At an exclusive event for some of the world’s top artists, designers and engineers, AMD today unveiled powerful new solutions to address modern content creation and engineering: the new Radeon™ Pro WX Series of professional graphics cards. The new brand, targeting ten million professional graphics users, harnesses the award-winning Polaris architecture and is designed to deliver exceptional capabilities for the immersive computing era. Transformational inflection points are changing the way content is created:
Rise of real-time game engines
Emergence of virtual reality
Popularity of new low-overhead APIs, such as DirectX® 12 and Vulkan™
Trends to open-source tools and applications, evidenced by the Radeon Open Compute platform, and today’s announcement of Radeon ProRender
The new Radeon Pro WX Series of professional graphics cards represent a revolutionary approach for professionals rooted in a commitment to open, non-proprietary software and high performing, feature-rich hardware that empowers people to truly create "the art of the impossible".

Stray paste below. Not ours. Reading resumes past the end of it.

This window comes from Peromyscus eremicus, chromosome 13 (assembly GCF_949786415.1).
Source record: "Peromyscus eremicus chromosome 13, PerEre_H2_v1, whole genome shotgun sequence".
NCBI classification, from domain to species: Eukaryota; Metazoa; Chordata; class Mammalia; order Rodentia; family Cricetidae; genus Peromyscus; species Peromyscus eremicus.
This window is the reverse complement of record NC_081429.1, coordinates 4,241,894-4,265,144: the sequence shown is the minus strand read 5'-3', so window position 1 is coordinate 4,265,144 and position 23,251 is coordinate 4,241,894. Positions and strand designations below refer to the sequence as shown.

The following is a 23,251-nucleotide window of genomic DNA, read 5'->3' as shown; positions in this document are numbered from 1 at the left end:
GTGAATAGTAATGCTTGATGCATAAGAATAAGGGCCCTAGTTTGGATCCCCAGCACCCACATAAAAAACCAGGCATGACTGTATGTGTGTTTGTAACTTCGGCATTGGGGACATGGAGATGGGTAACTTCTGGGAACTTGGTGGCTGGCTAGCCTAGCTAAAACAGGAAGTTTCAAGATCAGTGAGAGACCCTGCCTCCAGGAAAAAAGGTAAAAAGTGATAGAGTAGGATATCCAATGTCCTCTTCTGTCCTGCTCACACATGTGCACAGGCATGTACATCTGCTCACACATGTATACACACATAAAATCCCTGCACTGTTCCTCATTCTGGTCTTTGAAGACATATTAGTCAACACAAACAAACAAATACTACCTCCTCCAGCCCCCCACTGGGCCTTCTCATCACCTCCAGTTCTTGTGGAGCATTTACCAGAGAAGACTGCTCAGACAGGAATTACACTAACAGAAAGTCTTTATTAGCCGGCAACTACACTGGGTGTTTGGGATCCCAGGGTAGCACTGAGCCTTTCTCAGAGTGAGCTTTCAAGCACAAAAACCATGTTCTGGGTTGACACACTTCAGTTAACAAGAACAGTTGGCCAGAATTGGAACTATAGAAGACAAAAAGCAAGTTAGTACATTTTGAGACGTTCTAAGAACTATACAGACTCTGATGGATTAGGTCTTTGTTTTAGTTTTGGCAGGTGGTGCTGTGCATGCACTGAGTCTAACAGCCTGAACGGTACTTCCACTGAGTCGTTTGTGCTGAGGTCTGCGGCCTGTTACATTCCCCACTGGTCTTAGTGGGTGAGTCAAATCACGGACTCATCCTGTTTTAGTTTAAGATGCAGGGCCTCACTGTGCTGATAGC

AMD today announced that its powerful physically-based rendering engine is becoming open source, giving developers access to the source code. As part of GPUOpen, Radeon ProRender (formerly previewed as AMD FireRender) enables creators to bring ideas to life through high-performance applications and workflows enhanced by photorealistic rendering. Alongside Radeon ProRender, developers also have access to Radeon Rays on GPUOpen.com, a high-efficiency, high-performance, heterogeneous ray tracing intersection library for GPU, CPU or APU on virtually any platform. GPUOpen is an AMD initiative designed to assist developers in creating ground-breaking games, professional graphics applications and GPU computing applications with superior performance and lifelike experiences, using no-cost open development tools and software.
According to the judge presiding over the case, both Facebook and Twitter co-operated with investigators by providing information that led to the capture of about a dozen militants in Brazil. Not sure why any of these idiots thought using social media was a good idea.
In an interview late Sunday with Fantastico, a weekly news program on the Globo television network, Judge Marcos Josegrei da Silva said cooperation by both companies, after a judicial order tied to the investigation, was instrumental to understand the nature of discussions carried out by the suspects, a 12th of whom was detained late Sunday. "The companies began to provide data related to the content of the conversations and data about where those conversations were posted," the judge said, without providing more details.